The proper problems began when Saudi Arabia announced that Eid-ul-Fitr would be on the Tuesday, not the Wednesday as the mosques had pre-planned. You must understand that it was pre-planned to allow people to know exactly when Ramadan would end for our community, at least, that’s how I understood it. It caused absolute uproar, instead of uniting people, it had made Muslims argue with each other, more like dis-uniting!

My family were unsure of what to do, as we were all so used to our mosque following Saudi Arabia. They said they were going to stand by their decision. I think maybe they didn’t want to confuse people further. Some people, including close friends of mine, decided to stick by Saudi’s moon-sighting, and celebrate the day before the rest of us did. I actually went to iftar on the last day of Ramadan (which some people were celebrating as the day of Eid), I was happy and relieved to find that the overwhelming majority had stuck with the decision of the mosque. They all agreed that it’s better to stick with your community. Yes, maybe in Saudi everyone was celebrating, but they are thousands of miles away from our little town! They weren’t exactly right on our doorsteps, celebrating with us! People in Saudi were simply following what THEIR mosques had told them! They wouldn’t change if they heard another country was doing it differently, how can you even begin to guess who is wrong and who is right? That judgement is way over anyone’s head.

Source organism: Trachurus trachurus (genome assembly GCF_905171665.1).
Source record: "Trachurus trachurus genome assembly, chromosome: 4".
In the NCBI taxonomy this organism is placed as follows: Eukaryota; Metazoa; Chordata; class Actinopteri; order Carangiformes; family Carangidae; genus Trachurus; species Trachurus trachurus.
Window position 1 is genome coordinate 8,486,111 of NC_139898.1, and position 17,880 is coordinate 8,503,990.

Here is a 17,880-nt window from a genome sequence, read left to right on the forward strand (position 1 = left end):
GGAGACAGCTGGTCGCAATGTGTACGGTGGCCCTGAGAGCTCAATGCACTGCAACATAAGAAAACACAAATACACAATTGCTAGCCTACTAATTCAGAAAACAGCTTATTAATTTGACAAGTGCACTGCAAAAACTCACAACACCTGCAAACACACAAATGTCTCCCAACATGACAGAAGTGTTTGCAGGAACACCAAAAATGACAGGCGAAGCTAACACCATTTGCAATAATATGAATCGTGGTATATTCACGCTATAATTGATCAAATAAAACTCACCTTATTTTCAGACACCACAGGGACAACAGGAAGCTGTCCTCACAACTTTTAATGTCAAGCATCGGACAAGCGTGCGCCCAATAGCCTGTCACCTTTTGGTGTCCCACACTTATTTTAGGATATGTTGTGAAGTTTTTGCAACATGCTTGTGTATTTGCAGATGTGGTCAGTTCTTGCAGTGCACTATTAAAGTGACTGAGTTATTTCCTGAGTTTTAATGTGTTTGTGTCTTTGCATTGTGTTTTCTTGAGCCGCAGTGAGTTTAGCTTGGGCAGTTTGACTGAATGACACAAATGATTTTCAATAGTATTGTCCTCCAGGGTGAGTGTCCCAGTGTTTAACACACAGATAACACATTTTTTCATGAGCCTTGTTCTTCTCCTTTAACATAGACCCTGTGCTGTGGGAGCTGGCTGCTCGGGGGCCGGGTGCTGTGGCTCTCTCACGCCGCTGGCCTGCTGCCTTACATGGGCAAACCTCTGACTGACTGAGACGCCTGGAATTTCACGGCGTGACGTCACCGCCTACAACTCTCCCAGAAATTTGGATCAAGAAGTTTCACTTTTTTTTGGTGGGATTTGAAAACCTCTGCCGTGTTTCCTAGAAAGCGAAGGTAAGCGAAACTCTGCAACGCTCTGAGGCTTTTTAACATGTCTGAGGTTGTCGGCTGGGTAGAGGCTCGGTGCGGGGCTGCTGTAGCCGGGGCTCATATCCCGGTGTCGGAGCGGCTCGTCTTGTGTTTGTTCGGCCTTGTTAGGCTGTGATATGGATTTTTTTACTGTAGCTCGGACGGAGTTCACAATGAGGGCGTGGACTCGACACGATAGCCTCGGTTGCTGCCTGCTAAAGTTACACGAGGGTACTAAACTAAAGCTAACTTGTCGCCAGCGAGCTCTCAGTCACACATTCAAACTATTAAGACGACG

My father decided he would seek guidance from a sheikh, and called one who he always calls, when he needs advice. The sheikh knew straight away what to tell us. I have the same ruling, answered by a sheikh by the name of Ahmad Kutty (Islamic Institute of Toronto, Ontario, Canada) written on paper, so I will quote it exactly as it is written:

Question: If I broke my fast on Tuesday according to Saudi Arabia, although my community continued fasting, do I have to make up this day?

Answer: In the Name of Allah, Most Gracious, Most Merciful. All praise and thanks are due to Allah, and peace and blessings be upon His Messenger.

The Prophet (peace and blessings be upon him) said, “Fast with people, and break your fast with people, and offer sacrifice with people.” As explained by Imam Ibn Taymiyah, this means you should have followed your community in the beginning AND ending of Ramadan; you should NOT have followed Saudi Arabia by yourself as an individual; if, however, they (your community) chose to follow Saudi Arabia, then that is another issue altogether. Individuals are not supposed to make such decisions. Based on this, you ought to make up for the day you have missed (the day you chose to follow Saudi instead of your community). May Allah inspire us to act rightly and may He forgive us all our slip-ups, Ameen. Allah Almighty knows best. (Sheikh Ahmad Kutty).

I have tried my best inshallah with this article, incorporating my own opinions, along with those given by highly educated scholars of Islam. I hope that it has helped people who did not know, or were not sure what to do when such complications arise. Please leave a comment, and let me know what you all think, inshallah.